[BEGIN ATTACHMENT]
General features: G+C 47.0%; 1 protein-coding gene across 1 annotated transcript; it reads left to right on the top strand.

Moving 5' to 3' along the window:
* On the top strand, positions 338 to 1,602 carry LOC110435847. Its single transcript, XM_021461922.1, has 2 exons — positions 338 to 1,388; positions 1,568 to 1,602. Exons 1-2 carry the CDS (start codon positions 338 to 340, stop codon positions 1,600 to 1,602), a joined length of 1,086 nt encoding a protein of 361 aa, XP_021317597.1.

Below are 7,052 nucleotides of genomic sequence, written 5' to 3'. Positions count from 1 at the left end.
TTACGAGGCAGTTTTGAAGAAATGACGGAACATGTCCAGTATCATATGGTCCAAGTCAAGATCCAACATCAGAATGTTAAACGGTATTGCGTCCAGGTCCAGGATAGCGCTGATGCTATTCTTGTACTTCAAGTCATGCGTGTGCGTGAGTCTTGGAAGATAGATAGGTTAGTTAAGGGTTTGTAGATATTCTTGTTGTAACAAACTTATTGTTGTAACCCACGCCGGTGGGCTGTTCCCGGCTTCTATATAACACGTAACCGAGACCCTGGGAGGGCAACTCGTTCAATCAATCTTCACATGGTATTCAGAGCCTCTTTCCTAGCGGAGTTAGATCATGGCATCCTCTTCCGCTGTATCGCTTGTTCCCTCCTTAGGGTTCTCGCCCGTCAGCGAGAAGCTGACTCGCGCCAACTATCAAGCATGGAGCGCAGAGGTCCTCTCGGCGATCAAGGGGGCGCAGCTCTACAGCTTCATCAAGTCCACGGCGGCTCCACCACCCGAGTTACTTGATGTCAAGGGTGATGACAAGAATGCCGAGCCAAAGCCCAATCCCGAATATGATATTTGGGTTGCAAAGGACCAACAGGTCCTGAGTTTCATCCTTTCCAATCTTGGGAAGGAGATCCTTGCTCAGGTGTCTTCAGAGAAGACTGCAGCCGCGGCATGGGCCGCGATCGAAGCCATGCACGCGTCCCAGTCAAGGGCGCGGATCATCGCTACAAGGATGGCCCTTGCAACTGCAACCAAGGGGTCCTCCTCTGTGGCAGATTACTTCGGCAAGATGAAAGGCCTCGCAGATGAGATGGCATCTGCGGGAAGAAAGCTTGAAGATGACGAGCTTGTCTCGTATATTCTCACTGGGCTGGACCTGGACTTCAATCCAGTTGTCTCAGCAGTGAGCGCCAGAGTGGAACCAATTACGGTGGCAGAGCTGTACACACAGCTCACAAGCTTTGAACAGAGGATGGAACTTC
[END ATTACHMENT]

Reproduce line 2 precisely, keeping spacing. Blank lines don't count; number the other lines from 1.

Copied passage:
Moving 5' to 3' along the window: